In terms of popularity, Danson’s film career peaked with the Three Men and a [Insert Baby’s Age Here] series. Do these movies hold up? I have no idea. I would’ve revisited the films, but I ran out of time after falling down a YouTube rabbit hole of Three Men and a Baby “ghost” conspiracy theories.

Advantage: DANSON

Here’s our “control” category, in which Louis-Dreyfus and Danson can be measured by their performances on the same show. Louis-Dreyfus and Danson both played somewhat unflattering versions of themselves on Curb — Louis-Dreyfus most notably appeared in the “Seinfeld reunion” season, arguably the best Curb season ever. Danson, meanwhile, appeared throughout Curb as Larry’s frenemy, arguing with Larry about signature sandwiches, pie, and Chet’s shirt.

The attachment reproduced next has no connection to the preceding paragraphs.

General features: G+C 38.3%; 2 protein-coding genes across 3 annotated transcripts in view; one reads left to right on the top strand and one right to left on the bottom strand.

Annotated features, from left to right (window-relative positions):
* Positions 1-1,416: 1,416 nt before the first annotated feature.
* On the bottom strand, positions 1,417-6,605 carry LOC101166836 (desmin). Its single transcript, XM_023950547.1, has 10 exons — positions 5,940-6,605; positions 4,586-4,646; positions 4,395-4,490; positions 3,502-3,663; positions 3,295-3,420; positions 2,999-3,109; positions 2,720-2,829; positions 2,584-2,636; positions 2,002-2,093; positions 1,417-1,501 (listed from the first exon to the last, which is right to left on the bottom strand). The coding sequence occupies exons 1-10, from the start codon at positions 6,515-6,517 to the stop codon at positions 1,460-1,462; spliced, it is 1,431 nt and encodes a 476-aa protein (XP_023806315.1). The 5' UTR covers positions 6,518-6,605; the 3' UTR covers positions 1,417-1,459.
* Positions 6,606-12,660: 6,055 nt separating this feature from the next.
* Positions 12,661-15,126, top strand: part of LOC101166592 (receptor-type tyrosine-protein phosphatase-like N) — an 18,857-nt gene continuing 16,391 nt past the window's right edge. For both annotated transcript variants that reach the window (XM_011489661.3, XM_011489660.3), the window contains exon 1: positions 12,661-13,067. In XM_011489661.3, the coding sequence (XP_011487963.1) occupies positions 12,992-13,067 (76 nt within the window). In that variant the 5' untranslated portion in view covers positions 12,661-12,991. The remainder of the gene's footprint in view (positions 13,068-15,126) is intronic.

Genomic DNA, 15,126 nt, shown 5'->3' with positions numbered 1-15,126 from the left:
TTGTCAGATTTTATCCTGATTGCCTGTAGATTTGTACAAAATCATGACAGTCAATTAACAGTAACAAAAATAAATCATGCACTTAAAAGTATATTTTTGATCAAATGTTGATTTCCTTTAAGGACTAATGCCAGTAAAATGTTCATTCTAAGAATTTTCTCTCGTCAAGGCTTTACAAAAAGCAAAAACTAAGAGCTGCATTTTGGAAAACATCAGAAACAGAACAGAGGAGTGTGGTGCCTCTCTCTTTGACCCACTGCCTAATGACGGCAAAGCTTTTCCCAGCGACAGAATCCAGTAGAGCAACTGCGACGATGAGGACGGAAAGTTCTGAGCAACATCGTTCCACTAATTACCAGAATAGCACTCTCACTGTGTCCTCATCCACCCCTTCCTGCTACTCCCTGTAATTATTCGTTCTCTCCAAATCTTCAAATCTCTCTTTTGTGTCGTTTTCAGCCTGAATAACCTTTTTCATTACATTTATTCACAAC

Both Louis-Dreyfus and Danson are predictably hilarious on Curb. But only one of them has the benefit of “the freak book.”

Advantage: DANSON

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Louis-Dreyfus once starred in a film that Roger Ebert called “one of the most unpleasant, contrived, artificial, cloying experiences I’ve had at the movies,” while Danson once donned blackface.


Louis-Dreyfus beats Danson 4-3, with one tie. CONGRATS, JLD.

Steven Hyden is Uproxx’s Cultural Critic and the author of Your Favorite Band is Killing Me and an upcoming book on the rise and fall of classic rock. Say hello to him on Twitter.